Sunday, December 13, 2009

A change of diet

We're having a mini version of a white Christmas here in Sydney at the moment – our potted citrus tree is flowering like it has never flowered before. It looks great and smells sweet, but it's especially pleasing because it shows that the change in the plant's diet which I started mid-way through the year seems to be paying off.

Last weekend and the tree was much more thickly covered in blooms compared with previous years. Sure, it's getting older and that may have something to do with it, but I have changed its feeding so it gets light feeds once a month in the warm growing season, and once every six weeks during the cooler months. That's a lot more often than in previous years, when I fed it about once every three months at best.

I made this change on the suggestion of a workmate, Geoffrey, an expert gardener whose suggestions are always well worth following. He says that every time we water a potted plant we wash some nutrients out of the soil, and so the best idea is to regularly replenish potted soils with nutrients (do it lightly, not too much). I could just use a slow-release fertiliser for this job, but I prefer to feed all of my citrus trees with organic chicken manure. And so I now give the plant just a handful of chicken manure pellets once a month, followed immediately by a good watering. The other main thing with the potted citrus is to put the pot up on pot feet, so the water drains away. And that means no saucers!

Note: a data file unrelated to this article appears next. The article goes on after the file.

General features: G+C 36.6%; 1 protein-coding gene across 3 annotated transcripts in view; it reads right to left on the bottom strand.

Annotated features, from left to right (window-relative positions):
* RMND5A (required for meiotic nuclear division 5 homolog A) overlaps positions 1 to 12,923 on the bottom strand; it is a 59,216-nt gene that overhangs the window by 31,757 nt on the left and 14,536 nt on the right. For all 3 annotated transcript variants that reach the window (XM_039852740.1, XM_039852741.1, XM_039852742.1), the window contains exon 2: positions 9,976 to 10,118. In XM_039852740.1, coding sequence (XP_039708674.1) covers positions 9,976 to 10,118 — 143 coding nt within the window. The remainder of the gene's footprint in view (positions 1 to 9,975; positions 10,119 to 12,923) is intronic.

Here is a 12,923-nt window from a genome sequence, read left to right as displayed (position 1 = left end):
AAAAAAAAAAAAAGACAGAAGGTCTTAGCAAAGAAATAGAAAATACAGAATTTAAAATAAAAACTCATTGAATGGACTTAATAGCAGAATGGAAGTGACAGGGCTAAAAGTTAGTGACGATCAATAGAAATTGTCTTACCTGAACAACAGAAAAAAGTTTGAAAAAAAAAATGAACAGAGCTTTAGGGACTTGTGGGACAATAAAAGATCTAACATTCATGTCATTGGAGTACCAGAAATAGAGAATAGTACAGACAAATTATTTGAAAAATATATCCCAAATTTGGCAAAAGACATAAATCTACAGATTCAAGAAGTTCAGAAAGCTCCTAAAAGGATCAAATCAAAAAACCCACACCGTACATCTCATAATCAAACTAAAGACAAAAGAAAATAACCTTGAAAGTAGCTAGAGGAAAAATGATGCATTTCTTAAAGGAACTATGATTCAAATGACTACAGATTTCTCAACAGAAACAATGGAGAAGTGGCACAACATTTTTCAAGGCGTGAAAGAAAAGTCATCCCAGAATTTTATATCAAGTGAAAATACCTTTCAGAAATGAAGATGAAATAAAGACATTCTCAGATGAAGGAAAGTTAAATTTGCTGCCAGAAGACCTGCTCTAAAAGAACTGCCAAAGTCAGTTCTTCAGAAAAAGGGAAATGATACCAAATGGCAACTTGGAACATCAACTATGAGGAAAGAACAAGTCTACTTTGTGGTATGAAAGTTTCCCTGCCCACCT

I am convinced this change of feeding regime has worked. Like all citrus, the cumquat blooms are sweetly scented, but they are short-lived. They're in a hurry to become fruit, and that suits me fine.

This morning, many of the flowers have dropped their petals already and left behind the tiny makings of a fruit that will now take months to grow and ripen.

This of course is a photo of last year's crop, which was pretty good. Cumquats are a bitter citrus that are most often turned into jams, marmalade or pickled in an alcohol such as brandy and sugar as a dessert condiment. To tell the truth, I grow this tree as much as an ornamental plant as a useful crop – but I do like cumquat marmalade! The fruit are marvellously decorative on the tree and last there for many weeks. In fact last year I kept on delaying the harvest just because the potted tree, with its attractive, glossy green leaves, looked so pretty covered in orange fruits.

Finally, another use for potted citrus trees – festive cheer! Pam put out our Santa gnome, Ravi, to guard the potted cumquat then decorated the tree with tinsel. We had a bunch of old friends around for a Christmas barbecue get-together last night, and the tinselly cumquat really helped to set the scene.

1 comment:

Chandramouli S said...

Ahhh! I wish I could smell it too! Looks lovely. I wish you luck with the fruits this year. I see Christmas preparations are on the way. That Santa looks sweet! Have fun!